Japan’s abandoned Jungle theme park #1 outside

Mike Grist Haikyo, Izu, Shizuoka, Theme Parks 19 Comments

Japan’s Jungle Park is an immense abandoned green house, an indoor botanical garden sheltering nearly 10,000 square meters worth of sweltering tropical habitat. It was built in 1969, and its peak of operation came in 1973 when it received 750,000 visitors per year. By 2003 over 10 million people had passed through its vast and humid acreage, but its facilities were showing their age and fewer and fewer people were coming each year. It was closed in the fall of 2003, and has lain fallow there like a giant white tent for the past seven years.

Jungle Park`s main entrance.

I`ve known about the Jungle Park for years, I saw it in several different haikyo books, but in those books it looked pretty feeble. I didn`t know the whole thing was indoors, or so massive, so I never made a big effort to find its location.

In the past week though the effort was made for me, as someone who had been there already got in contact and let me know where it was. This was fantastic. I had a free Sunday, so I got my haikyoing gear together and rolled out at 5am for the park. Some 4 hours later I was there, asking around the locals for which path I should take for Jungle Park.

“It`s closed.”

“I know, but where is it?”

“You can`t go in.”

“Of course, but where is it?”

Once I knew the correct trail it was easy to find. The big white dome looks like the awning for a sports arena, and stretches on for quite a ways in a long corridor, before clumping into the big central square. Here`s some maps to make that clear:

It begins at the bottom left with the main entrance, follow the path along, and finish in the big green square.

If you can read Japanese then this is very informative.

And the actual view from above:

A long tail-like hall culminates in a grand jungle cathedral.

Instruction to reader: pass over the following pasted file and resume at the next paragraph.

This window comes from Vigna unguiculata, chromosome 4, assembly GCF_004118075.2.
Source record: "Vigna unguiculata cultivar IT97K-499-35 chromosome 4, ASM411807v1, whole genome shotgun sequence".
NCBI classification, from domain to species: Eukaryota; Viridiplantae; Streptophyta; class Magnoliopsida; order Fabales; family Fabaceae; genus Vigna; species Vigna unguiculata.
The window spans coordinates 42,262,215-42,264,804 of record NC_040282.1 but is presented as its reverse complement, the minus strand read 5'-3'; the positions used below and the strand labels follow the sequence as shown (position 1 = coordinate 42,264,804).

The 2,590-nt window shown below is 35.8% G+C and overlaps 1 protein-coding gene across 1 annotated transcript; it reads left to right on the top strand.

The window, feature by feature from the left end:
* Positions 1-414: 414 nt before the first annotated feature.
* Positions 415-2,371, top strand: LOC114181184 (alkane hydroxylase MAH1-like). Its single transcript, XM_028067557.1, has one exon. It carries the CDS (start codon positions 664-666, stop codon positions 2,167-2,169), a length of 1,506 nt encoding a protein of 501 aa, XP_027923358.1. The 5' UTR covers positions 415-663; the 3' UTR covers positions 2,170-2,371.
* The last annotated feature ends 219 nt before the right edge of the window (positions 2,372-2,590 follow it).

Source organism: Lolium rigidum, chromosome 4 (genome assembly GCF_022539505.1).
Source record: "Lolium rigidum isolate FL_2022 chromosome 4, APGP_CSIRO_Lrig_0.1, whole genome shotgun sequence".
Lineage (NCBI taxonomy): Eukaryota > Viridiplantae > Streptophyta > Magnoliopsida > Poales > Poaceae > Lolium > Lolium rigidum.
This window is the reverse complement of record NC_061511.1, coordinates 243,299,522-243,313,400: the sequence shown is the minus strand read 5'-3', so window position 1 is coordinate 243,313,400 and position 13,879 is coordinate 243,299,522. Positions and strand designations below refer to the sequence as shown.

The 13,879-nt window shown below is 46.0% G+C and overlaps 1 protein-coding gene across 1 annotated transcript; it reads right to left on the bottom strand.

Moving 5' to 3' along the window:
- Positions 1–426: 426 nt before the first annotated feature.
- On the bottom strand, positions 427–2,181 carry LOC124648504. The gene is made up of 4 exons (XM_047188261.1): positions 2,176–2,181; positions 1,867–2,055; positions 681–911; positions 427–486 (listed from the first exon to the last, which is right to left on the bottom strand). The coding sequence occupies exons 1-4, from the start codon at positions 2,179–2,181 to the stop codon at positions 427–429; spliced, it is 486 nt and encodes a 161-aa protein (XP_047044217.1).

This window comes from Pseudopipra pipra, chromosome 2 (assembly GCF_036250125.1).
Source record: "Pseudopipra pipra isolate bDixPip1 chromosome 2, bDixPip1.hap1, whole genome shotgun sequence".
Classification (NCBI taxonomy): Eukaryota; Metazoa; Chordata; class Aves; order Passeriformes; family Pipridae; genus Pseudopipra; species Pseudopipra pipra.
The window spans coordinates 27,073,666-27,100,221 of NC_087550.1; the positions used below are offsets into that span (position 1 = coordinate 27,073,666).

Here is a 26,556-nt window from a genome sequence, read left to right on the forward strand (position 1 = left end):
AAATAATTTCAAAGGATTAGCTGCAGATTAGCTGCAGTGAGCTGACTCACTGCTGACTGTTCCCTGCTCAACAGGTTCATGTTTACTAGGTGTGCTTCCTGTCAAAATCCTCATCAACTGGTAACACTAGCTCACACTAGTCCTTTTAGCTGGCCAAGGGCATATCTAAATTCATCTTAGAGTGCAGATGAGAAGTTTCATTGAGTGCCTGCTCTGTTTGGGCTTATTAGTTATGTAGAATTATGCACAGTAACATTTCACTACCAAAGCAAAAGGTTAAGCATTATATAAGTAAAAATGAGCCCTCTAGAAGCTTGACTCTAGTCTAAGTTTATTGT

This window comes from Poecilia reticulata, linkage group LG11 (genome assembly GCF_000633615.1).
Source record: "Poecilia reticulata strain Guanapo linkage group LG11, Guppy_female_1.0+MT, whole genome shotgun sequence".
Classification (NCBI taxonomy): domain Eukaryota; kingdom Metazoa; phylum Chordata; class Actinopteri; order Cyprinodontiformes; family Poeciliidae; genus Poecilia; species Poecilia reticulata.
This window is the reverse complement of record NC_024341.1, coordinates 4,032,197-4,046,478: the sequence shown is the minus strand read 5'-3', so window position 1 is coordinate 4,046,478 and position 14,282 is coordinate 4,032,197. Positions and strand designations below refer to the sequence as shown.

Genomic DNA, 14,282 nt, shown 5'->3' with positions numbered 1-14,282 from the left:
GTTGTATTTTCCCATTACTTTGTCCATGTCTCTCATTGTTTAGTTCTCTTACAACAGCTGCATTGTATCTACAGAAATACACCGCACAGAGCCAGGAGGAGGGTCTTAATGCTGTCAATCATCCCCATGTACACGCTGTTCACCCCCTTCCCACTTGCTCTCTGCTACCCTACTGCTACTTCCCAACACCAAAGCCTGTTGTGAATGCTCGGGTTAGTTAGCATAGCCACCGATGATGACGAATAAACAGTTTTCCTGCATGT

In this first part on Jungle Park we`ll take a look at the exterior and surrounding facilities, plus a few sneak peaks at the interior. I`ve just got too many photos (and too much video) to put them all in one post.

So, first off, I hit on the side of the dome, and saw the side entrance through a cool tunnel. Nearby there were some shattered green-houses, where I assume they prepped plants before moving them into the main park.

Jungle Park road blocks getting absorbed.

Huge flank #1.

Huge flank #2.

Side entrance.

Side tunnel.

Inside the side tunnel


Inside to the potting tables.

A wild bright flower.

After that I followed the drive to the car park, and the main entrance, all the while getting increasingly awed by the mighty flanks of the park. It`s like an SF bio-dome. Peeking through the side I could get an idea of what awaited inside. At the end of he trail the car park was wide open, empty, and had a great view of Izu`s trademark mountains.

Drive from car park to main entrance.

Shuttered souvenir shops.

Empty car park.

Izu`s palms.

Stop sign and ticket booth.

Main sign on the road, now painted over.

Car gate.

One of many little huts.

Egress point.

Peek through the glass wall.

Sigh, I love Izu. It`s my favorite part of Japan easily, it`s so beautiful and has so many great haikyo.

Actually I wanted to come to the Jungle Park by night and camp over inside, like I did the first time I went to Sports World. But the trains and buses weren`t so accomodating as for Sports World. I`ll say it`s probably better that way, since Jungle Park was so gosh-darned humid inside I don`t think I could have slept.

By the car park was a trail running off into natural jungle and up a slight hill. I followed this for a little while, crossing a few plank bridges to get to, uh, nowhere really. Standing on top of what looked a water tank or power hub, with no means of entry. It was fun to walk the planks though.

Of course then I went inside, but I`ll post that next week.

Finally, the video-

The Ruins of Jungle Park 1 from Michael John Grist on Vimeo.

See a curation of world ruins in the ruins gallery.

See my collection of Japanese ruins (haikyo) in the galleries:

[album id=4 template=compact]

Comments 19

  1. Nice nice Mikey… Reminds me of the Russian Village in many ways – like that long outdoor covered walking path. I can only imagine how hot and humid the place was.

    Nice little intro animation in your video!

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      I worked on that intro for longer than I`d care to admit- is hardly my area of expertise, so I`m glad you liked it 🙂

      Russian Village echoes were there for me too, and of course echoes of Sports World. I love Izu, and I love these big open spaces in these big abandoned parks.

  2. Thank you for your nice blog.

    Well… it’s such a pitty to see how the taxpayer’s money get lost like this.(I’m Japanese)